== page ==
Osteoarthritis

General Illness Information

Common Name: Osteoarthritis

Medical Term: (Degenerative Arthritis)

Description: Osteoarthritis is a type of arthritis caused by inflammation, breakdown and eventual loss of joint cartilage. Cartilage is a protein substance that serves as a cushion between the bones of the joint.

It is the commonest of all the different types of arthritis and affects over 15 million people in the United States.

Before age 45, osteoarthritis occurs more frequently in males. After age 55, it occurs more frequently in females. It is the leading cause of disability in people over age 65.

It usually affects the hands, feet, spine, and large weight bearing joints such as the hips and knees.

Causes:

  • Primary osteoarthritis is mostly related to aging.
  • Secondary osteoarthritis is caused by another disease or conditions as listed below:
  • Childhood anatomic abnormalities (e.g., congenital hip dysplasia, slipped femoral epiphyses);
  • Obesity- excess weight increases the mechanical stress on the cartilage e.g. as seen in weight lifters;
  • Repeated trauma e.g. osteoarthritis in soccer players;
  • Surgery to joint structures;
  • Hormonal disorders such as diabetes, hyperparathyroidism, gout and Inheritable metabolic disorders (e.g., alkaptonuria, Wilson’s disease, hemochromatosis);
  • Neuropathic arthropathy (Charcot’s joints);
  • Hemophilic arthropathy;
  • Paget’s disease;
  • Noninfectious inflammatory arthritis (e.g., rheumatoid arthritis, spondyloarthropathies);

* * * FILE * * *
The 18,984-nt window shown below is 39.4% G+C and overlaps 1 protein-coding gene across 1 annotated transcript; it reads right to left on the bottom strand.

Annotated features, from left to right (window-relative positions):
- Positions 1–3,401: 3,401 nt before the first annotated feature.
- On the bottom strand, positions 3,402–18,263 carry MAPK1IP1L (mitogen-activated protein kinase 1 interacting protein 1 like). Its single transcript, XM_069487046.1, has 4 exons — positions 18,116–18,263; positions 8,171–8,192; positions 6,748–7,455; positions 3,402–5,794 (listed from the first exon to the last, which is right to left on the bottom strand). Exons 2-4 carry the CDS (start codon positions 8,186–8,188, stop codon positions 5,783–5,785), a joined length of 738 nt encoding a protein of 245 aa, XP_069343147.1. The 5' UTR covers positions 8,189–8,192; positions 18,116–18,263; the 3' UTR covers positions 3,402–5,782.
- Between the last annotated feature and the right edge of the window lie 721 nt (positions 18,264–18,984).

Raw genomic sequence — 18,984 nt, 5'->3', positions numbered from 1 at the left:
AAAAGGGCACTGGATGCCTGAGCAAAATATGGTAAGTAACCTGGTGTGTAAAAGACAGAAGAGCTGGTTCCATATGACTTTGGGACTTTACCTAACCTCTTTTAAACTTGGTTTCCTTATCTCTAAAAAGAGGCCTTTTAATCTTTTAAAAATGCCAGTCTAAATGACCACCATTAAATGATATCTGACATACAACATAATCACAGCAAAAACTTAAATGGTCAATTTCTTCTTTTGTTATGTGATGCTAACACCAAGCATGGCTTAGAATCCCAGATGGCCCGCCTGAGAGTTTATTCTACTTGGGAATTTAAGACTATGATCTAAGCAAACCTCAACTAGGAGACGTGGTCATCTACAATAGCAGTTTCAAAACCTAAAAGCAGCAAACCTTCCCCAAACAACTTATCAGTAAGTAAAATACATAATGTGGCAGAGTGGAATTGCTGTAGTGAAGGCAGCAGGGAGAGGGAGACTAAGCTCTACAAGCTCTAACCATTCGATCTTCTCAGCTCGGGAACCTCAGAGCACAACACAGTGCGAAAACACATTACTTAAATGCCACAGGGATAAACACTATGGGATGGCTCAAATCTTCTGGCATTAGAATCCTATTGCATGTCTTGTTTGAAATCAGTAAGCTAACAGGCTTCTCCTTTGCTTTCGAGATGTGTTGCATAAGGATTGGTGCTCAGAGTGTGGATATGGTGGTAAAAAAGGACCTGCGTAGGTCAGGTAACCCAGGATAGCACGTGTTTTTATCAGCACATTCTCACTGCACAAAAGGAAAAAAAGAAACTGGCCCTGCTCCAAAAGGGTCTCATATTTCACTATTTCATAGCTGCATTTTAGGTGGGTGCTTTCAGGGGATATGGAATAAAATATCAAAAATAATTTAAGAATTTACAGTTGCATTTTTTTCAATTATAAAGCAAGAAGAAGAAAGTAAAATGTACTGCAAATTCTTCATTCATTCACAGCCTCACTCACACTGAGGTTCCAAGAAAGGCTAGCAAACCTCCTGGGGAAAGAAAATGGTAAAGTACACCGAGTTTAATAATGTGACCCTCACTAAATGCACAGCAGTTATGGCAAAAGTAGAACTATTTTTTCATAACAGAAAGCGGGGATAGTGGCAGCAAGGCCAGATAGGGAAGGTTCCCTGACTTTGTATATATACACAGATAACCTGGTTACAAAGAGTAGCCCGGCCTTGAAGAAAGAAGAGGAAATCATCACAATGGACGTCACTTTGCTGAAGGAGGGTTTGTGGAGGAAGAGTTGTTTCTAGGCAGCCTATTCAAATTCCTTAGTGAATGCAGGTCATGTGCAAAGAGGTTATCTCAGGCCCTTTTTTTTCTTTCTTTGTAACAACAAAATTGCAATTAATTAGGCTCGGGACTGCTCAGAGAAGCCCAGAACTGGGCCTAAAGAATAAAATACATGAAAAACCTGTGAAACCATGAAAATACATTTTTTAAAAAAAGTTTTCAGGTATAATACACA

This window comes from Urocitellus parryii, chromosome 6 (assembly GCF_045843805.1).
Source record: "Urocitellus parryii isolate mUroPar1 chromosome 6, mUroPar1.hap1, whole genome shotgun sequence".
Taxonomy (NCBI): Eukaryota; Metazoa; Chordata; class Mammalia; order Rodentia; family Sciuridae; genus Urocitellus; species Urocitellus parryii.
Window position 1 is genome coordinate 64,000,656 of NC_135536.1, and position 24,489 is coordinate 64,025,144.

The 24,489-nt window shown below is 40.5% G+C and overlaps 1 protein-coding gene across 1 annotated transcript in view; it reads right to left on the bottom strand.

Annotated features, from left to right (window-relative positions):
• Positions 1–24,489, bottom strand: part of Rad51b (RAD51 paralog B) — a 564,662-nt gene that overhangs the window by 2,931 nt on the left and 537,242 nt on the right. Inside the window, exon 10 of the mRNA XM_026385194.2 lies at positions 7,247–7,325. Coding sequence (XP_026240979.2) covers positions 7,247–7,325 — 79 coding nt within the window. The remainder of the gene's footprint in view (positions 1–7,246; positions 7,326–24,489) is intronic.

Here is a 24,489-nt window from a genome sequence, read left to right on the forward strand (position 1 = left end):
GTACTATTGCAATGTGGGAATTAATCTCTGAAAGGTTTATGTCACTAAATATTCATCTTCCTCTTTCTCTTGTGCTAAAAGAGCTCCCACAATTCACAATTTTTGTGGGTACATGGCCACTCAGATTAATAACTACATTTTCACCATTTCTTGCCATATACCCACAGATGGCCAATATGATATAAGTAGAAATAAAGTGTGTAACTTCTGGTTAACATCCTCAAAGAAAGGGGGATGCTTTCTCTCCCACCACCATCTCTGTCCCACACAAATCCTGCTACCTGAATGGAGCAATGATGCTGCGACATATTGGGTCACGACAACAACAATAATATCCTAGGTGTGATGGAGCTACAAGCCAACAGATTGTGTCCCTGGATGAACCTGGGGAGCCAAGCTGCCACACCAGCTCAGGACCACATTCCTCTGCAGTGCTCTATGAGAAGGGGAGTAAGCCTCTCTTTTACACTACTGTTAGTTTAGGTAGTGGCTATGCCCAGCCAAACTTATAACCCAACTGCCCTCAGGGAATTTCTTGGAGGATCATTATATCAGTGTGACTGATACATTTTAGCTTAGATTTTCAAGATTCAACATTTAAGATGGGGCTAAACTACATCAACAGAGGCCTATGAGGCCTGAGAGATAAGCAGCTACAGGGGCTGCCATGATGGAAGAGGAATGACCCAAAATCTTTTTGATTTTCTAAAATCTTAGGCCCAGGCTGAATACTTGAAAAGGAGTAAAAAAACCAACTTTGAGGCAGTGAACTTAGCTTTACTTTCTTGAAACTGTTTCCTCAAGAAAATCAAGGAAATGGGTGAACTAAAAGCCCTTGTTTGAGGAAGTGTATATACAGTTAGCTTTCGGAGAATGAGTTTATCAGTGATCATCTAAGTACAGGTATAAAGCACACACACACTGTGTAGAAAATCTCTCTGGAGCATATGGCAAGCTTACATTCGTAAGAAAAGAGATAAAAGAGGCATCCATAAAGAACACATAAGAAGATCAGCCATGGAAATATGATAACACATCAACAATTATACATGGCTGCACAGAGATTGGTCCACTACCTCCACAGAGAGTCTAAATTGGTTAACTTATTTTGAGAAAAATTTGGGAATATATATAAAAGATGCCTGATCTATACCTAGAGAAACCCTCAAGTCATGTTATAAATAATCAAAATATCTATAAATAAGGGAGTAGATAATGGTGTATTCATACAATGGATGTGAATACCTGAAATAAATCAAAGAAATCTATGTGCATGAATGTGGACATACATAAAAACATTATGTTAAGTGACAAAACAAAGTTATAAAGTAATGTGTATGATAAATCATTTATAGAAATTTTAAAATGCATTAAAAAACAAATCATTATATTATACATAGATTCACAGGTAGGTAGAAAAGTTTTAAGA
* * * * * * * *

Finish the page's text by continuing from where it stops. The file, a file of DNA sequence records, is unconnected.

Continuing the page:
• Septic or tuberculous arthritis.

Prevention: For primary osteoarthritis- not known.

For secondary osteoarthritis: Follow up of secondary causes.

Signs & Symptoms

  • Slowly developing joint pain.
  • Pain in the affected joints after repetitive use- pain is usually worse at the end of the day. In severe osteoarthritis ,pain is present even at rest.
  • Stiffness and pain after long periods of rest or  inactivity e.g. sitting in a car for a prolonged period or on awakening in the morning (lasting less than 15 minutes).
  • Decreased range of motion
  • Tenderness usually absent; may be associated with synovitis, with tenderness along joint margin
  • Swelling ,warmth and creaking of the joints (crepitus).
  • Joint deformities e.g. in the knee joints with progressive loss of cartilage – leads to bow legs ( outward curvature of the knees).
  • Arthritis of the spine causes pain in the neck and low back pain. Bony spurs that develop along the arthritic spine can irritate spinal nerves and causes severe pain, numbness and tingling of the affected part of the body.
  • Osteoarthritis of the small joints of the fingers causes bony enlargements at the ends of the fingers and these are called Heberden’s nodes. Bony enlargements  of the middle joint of the finger is called a Bouchard’s node. These may not be painful but are characteristic of osteoarthritis.
  • Osteoarthritis of the joint at the base of the big toe leads to the formation of a bunion.Osteoarthritis of toes and fingers may have a genetic basis and can be found in numerous female members of some families.

Risk Factors

  • Family history.
  • Age over 50.
  • Obesity (weight bearing joints)
  • Prolonged overuse of a joint or group of joints as in certain occupations such as foundry work, coal mining, and bus driving.
  • Injury to a joint and repeated trauma as in certain sports e.g. soccer, and ballet.

Diagnosis & Treatment

Diagnostic tests may include:

  • X-rays-to confirm diagnosis of osteoarthritis. The usual x-ray findings in osteoarthritis are reduced joint space, loss of cartilage, and bone spur formation.
  • blood tests to rule out other forms of arthritis, as there are no blood tests for diagnosing osteoarthritis.
  • arthrocentesis- this involves withdrawing fluid with a sterile needle from the involved joint and sent to the laboratory for analysis. It is useful in excluding gout, infection and other causes of arthritis. Sometimes corticosteroids  may be injected into the joint space during this procedure- and this often helps in reducing inflammation and therefore relieve pain.